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‘Monpas’ is not just a travelogue. Captures life of a people split between China, Tibet, India

The author of Monpas: Buddhists of the High Himalayas, Vinay Sheel Oberoi, cared for his unpublished work even in his death bed.

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The author of Monpas: Buddhists of the High Himalayas, Vinay Sheel Oberoi, a former IAS officer, was breathing his last at the hospital when he repeatedly told his wife, “I have to finish this book.” For Nandini Oberoi and her daughters, it started a long journey of endless delays, meetings with publishers, travelling all the way to India’s far east, coping with the Covid second wave, and, at times, in the mid of it, saying “Let’s just let it be.”

But in January 2022, the book was released by Roli Books – crowned with a warm foreword by the 14th Dalai Lama and a spirited message from Arunachal Pradesh chief minister Pema Khandu about Monpas’ contribution to the literary world. It captures the lives of the Monpa people, a nomadic tribe living in the Tawang and West Kameng regions of Arunachal Pradesh. Nandini Oberoi though wasn’t lucky enough to see the book receive appreciation at the Jaipur Literary Festival held in March — she was down with Covid.


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Not a typical bureaucrat

For more than 30 years, Vinay Sheel Oberoi had been closely linked to the Northeast in more ways than one. A professional life of civil service in the Assam-Meghalaya Cadre warranted economic and political interaction with the region — but unlike a typical bureaucrat, Vinay would fold his sleeves and let himself loose on the field to capture a lifetime’s memory with a camera in hand. Perhaps, it added colour to the drab routine of an IAS officer stationed in a place with little to no connectivity — and Nandini remembers it clearly. She tells ThePrint, “Connectivity would be a major problem in the area. I wouldn’t hear from him for many days on end.”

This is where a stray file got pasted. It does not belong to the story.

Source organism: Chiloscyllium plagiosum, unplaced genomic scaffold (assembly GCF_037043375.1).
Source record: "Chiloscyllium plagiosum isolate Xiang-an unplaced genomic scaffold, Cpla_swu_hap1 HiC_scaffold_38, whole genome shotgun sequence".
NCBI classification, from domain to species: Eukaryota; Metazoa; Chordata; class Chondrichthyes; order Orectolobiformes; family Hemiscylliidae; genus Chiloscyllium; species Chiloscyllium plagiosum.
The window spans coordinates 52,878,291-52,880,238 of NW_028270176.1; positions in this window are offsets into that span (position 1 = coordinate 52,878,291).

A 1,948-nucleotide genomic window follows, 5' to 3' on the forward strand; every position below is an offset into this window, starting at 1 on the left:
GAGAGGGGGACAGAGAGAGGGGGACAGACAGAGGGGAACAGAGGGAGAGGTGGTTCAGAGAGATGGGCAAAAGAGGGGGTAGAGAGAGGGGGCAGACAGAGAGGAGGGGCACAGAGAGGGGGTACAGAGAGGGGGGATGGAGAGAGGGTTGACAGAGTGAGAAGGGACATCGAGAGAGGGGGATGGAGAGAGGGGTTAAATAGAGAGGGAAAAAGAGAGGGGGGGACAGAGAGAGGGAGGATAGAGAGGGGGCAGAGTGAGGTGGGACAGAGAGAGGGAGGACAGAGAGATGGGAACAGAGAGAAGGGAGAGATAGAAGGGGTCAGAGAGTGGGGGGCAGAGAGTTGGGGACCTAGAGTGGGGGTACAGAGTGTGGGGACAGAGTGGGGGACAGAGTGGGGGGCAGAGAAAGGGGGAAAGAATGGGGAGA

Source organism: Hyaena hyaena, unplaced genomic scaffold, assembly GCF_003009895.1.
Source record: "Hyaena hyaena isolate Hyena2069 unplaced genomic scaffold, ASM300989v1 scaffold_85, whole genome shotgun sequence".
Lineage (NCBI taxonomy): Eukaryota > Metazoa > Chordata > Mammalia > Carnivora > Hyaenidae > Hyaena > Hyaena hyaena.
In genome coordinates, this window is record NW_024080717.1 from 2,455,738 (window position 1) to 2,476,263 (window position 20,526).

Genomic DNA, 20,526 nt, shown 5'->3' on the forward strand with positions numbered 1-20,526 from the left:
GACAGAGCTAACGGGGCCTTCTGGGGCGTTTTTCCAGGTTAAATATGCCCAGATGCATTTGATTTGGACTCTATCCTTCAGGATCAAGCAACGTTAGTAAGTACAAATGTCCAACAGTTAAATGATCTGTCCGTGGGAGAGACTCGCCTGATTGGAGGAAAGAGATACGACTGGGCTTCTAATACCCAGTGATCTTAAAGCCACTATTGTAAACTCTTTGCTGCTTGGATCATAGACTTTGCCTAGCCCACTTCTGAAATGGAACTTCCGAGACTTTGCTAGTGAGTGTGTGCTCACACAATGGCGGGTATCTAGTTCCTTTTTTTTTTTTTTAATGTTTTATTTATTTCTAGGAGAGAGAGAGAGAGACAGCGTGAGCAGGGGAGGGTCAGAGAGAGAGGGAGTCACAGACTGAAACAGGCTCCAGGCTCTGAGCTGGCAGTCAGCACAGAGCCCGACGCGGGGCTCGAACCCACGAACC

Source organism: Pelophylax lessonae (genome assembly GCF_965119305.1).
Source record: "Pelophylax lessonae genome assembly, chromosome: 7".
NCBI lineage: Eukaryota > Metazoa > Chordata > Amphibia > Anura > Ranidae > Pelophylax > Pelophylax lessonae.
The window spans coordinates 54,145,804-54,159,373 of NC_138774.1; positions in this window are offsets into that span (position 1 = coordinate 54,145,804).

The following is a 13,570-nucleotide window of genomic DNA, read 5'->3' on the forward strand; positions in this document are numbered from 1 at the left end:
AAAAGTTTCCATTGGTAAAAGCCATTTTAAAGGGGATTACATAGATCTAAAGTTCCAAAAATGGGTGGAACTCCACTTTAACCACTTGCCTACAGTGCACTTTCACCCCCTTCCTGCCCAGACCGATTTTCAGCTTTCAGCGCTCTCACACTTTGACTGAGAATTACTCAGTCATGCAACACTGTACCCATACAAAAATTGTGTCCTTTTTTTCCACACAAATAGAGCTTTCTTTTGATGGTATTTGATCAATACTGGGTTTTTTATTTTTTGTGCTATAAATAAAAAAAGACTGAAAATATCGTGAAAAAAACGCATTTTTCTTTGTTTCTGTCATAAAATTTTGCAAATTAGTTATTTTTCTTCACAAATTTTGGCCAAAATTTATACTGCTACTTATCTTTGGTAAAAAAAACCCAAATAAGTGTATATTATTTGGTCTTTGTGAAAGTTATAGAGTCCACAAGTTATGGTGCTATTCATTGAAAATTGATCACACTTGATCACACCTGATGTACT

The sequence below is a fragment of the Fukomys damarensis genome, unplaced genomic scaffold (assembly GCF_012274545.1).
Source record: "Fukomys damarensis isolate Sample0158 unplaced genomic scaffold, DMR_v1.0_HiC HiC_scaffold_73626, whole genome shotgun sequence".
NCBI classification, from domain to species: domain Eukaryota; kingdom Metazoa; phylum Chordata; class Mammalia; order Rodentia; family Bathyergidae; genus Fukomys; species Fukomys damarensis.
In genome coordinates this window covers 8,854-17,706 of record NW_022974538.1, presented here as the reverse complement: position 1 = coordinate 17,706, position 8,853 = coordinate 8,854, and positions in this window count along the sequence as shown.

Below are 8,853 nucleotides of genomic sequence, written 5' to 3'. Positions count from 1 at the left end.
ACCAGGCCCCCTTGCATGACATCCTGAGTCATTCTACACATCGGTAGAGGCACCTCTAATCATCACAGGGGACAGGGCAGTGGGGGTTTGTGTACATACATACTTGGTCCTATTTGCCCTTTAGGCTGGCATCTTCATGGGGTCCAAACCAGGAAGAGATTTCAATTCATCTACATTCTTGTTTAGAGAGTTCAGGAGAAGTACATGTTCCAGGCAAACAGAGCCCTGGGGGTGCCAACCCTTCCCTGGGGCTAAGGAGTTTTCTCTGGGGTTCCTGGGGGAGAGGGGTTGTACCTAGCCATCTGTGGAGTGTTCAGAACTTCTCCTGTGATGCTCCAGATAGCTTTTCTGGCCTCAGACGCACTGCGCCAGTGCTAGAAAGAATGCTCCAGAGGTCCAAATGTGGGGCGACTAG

Right from the ‘90s, Vinay had other things on his mind — in 1999, he produced a film titled In The Forest Hangs A Bridge on the building of the 1,000-foot-long suspension bridge in the Damro village of Arunachal Pradesh. At the heart of the movie was the Adi tribe whose only tool in building the bridge was a machete-sized blade. A year later, the film went on to win the Golden Lotus, or the National Award for Best Feature Film.

Then Vinay would return to his desk, where he would contribute his administrative bit through various initiatives, including the National Mission on Bamboo Applications, which supported the manufacturing of engineered bamboo, activated charcoal, and gasifiers to generate electricity for the region.

Returning home, Vinay would add new photographs to the couple’s collection, which, Nandini thinks, had “more photos than most people have of any one place.” So much so, that in October 2018, the couple brought out the collection at an exhibition at the India International Centre, New Delhi to much acclaim, realising that Vinay’s work had higher potential. What had begun as a part-time indulgence turned into an ambitious pursuit for Vinay when his wife gifted him a professional camera to celebrate his retirement. Nandini now dismisses the admission with fond laughter: “Of course, there was the gift. But it all started with the one camera in his hand and him always clicking pictures.”